How does it work?
Yin yoga focuses in particular on the connective tissues of the hips, pelvis and lower spine. Your teacher will show you how to hold various poses which help to stretch these connective tissues and how to lengthen the muscles over time. In order for the poses to achieve the best results possible you will be required to hold them for a number of minutes – easier said than done.
Many yoga teachers advise practising Yin yoga early in the day before the muscles have a chance to warm up and become too elastic.
Is it for me?
Patience is a virtue - during a class you may be required to hold a pose for as long as twenty minutes, so this form of yoga is not suited to those who are fidgety or easily bored.
Yin yoga can help to maintain the agility and mobility of the joints. However, it shouldn’t be practiced by those who have damaged their connective tissues in any way. If this applies to you, you should wait for the tissue to heal completely before attempting a yoga class – you don’t want to make it worse!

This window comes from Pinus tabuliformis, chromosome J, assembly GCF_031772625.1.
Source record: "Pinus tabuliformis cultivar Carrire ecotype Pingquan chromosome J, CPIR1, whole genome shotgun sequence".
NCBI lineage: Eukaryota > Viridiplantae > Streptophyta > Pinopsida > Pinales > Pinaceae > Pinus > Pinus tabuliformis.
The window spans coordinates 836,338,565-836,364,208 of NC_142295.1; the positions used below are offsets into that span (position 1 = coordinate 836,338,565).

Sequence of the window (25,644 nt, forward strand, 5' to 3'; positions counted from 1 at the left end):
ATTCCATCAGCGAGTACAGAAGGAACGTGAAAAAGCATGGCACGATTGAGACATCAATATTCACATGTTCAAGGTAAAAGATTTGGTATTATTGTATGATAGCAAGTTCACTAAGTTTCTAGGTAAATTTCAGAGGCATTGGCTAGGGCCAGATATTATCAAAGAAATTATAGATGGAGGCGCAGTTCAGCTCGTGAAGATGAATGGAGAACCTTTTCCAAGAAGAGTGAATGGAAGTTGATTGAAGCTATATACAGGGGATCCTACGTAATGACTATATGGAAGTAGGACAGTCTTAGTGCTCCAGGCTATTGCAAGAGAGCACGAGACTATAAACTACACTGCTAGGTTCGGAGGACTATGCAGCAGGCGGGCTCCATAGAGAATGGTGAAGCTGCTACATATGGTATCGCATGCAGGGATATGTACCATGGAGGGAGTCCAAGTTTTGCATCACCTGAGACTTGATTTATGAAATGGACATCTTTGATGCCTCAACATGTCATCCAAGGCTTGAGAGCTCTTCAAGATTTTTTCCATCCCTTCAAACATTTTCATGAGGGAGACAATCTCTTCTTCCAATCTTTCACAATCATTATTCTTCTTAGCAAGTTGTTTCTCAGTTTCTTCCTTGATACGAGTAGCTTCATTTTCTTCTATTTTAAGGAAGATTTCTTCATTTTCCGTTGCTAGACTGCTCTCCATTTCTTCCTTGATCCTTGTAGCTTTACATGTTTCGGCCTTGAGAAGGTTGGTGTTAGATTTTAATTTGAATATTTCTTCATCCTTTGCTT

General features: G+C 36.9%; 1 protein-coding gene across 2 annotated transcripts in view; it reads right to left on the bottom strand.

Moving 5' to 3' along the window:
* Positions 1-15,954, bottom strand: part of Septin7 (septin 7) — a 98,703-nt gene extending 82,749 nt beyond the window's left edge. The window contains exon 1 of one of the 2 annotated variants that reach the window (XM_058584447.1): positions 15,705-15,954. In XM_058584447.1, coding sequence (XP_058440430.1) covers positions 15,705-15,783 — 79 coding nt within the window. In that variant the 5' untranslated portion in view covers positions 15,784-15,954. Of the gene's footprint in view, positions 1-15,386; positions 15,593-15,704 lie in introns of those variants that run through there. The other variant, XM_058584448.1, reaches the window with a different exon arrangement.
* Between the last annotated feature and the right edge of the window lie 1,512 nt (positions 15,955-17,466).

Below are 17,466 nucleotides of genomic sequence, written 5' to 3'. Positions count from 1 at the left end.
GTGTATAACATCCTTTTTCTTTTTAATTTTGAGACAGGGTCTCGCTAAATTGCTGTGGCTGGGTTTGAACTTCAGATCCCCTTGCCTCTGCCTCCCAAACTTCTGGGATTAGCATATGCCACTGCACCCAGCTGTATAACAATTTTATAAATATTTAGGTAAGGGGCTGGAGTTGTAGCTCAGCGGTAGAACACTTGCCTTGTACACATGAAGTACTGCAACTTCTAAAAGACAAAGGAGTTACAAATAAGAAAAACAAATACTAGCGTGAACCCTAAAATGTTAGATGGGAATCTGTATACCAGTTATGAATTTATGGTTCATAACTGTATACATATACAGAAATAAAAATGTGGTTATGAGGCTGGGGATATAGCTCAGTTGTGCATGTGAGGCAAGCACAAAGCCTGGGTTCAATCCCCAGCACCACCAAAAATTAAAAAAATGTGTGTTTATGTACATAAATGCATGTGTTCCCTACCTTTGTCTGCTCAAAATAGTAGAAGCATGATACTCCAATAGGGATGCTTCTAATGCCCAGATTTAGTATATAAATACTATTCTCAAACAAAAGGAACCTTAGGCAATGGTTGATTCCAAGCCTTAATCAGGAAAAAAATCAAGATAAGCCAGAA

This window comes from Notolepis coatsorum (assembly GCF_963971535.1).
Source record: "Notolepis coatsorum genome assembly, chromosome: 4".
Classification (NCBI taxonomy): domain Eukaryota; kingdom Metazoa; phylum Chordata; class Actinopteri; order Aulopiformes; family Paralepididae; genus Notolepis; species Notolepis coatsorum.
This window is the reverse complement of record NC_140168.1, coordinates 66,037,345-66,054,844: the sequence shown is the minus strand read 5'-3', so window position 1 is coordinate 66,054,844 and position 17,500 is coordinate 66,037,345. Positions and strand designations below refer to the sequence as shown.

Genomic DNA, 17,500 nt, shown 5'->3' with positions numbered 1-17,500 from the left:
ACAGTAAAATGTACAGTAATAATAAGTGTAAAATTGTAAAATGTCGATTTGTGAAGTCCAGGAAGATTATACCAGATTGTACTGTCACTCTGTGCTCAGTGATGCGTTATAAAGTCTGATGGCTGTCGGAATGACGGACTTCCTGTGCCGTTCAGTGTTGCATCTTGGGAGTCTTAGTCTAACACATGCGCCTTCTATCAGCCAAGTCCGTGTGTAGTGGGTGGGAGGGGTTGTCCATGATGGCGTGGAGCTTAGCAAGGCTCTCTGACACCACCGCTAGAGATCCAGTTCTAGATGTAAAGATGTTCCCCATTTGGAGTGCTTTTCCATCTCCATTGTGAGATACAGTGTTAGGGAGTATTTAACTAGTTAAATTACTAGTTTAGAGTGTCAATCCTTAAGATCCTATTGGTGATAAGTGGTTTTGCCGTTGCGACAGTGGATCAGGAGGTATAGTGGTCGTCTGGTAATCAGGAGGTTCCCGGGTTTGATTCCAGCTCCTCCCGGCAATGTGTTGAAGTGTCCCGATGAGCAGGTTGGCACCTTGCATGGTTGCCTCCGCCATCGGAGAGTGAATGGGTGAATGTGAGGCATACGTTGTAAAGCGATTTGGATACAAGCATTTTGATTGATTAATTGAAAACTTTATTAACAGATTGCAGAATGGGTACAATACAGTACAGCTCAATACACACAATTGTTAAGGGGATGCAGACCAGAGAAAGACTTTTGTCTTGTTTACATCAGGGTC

This form of yoga is great for anyone looking to enhance their ability to concentrate and focus their attention.
Good to know
There are approximately thirty-five different Yin yoga asanas, or postures.
Yin yoga has been termed ‘needle-less acupuncture’ as it helps to restore the natural equilibrium of the body’s energy system - great news for anyone who’s needle phobic.